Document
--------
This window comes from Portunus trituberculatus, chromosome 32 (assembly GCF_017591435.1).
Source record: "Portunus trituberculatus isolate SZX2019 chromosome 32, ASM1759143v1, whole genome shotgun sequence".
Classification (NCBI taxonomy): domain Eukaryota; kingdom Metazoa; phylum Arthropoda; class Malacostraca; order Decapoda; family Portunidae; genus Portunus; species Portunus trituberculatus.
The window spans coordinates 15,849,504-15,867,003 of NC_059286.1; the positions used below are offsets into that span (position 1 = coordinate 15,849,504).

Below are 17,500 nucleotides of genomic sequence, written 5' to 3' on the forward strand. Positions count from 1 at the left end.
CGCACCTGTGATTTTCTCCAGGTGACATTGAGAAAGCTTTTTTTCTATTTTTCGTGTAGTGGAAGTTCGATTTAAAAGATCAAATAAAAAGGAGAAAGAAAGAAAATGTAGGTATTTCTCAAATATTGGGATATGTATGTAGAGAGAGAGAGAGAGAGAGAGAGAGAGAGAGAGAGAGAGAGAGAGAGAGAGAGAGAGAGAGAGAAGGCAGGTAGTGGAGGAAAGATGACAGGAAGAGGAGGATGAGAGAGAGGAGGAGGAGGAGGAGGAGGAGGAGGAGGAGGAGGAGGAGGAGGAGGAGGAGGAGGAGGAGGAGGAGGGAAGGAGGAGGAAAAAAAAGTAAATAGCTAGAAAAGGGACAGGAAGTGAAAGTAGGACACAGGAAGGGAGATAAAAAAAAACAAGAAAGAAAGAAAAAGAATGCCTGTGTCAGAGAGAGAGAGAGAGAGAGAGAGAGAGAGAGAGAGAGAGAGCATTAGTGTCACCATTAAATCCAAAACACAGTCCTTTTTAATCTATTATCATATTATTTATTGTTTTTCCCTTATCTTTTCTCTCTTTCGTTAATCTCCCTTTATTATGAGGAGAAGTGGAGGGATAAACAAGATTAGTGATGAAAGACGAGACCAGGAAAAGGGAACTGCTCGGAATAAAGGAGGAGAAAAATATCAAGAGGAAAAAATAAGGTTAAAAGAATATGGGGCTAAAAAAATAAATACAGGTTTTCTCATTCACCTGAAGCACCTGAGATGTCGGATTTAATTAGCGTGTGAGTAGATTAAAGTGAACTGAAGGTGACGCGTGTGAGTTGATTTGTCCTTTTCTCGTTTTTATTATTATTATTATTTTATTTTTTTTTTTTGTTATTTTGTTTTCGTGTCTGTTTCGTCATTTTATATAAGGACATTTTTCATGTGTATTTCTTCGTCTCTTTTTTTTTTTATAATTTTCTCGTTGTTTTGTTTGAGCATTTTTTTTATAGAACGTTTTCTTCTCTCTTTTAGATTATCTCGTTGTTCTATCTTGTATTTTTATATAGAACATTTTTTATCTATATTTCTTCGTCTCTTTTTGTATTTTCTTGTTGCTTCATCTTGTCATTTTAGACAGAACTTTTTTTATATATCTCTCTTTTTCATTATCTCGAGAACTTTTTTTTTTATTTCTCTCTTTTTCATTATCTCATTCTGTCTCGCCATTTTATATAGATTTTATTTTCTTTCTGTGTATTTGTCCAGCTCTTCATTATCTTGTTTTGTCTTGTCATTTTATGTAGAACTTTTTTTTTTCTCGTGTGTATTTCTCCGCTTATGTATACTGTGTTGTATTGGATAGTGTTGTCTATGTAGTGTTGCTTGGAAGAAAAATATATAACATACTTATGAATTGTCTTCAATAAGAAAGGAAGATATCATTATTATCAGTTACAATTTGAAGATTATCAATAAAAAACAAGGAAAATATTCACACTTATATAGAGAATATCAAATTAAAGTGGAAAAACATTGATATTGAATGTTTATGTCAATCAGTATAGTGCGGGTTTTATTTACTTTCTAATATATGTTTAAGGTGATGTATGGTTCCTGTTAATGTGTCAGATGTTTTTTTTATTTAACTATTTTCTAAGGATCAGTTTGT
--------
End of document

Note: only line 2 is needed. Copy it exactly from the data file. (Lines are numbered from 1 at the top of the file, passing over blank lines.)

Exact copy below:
Source record: "Portunus trituberculatus isolate SZX2019 chromosome 32, ASM1759143v1, whole genome shotgun sequence".